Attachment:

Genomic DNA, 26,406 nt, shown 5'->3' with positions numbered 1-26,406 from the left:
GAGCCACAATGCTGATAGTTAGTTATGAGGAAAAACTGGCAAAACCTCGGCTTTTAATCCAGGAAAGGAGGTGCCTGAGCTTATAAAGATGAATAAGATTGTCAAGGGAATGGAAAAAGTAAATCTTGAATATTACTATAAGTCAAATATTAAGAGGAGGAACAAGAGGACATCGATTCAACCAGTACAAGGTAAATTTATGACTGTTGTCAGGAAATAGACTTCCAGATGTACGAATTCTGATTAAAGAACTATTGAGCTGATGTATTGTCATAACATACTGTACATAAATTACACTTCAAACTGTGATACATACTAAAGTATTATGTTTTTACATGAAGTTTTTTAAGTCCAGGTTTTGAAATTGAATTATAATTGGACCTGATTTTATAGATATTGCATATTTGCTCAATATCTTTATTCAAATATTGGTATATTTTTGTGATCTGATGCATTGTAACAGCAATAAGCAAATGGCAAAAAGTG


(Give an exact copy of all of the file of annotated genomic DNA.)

Genomic DNA, 26,406 nt, shown 5'->3' with positions numbered 1-26,406 from the left:
GAGCCACAATGCTGATAGTTAGTTATGAGGAAAAACTGGCAAAACCTCGGCTTTTAATCCAGGAAAGGAGGTGCCTGAGCTTATAAAGATGAATAAGATTGTCAAGGGAATGGAAAAAGTAAATCTTGAATATTACTATAAGTCAAATATTAAGAGGAGGAACAAGAGGACATCGATTCAACCAGTACAAGGTAAATTTATGACTGTTGTCAGGAAATAGACTTCCAGATGTACGAATTCTGATTAAAGAACTATTGAGCTGATGTATTGTCATAACATACTGTACATAAATTACACTTCAAACTGTGATACATACTAAAGTATTATGTTTTTACATGAAGTTTTTTAAGTCCAGGTTTTGAAATTGAATTATAATTGGACCTGATTTTATAGATATTGCATATTTGCTCAATATCTTTATTCAAATATTGGTATATTTTTGTGATCTGATGCATTGTAACAGCAATAAGCAAATGGCAAAAAGTG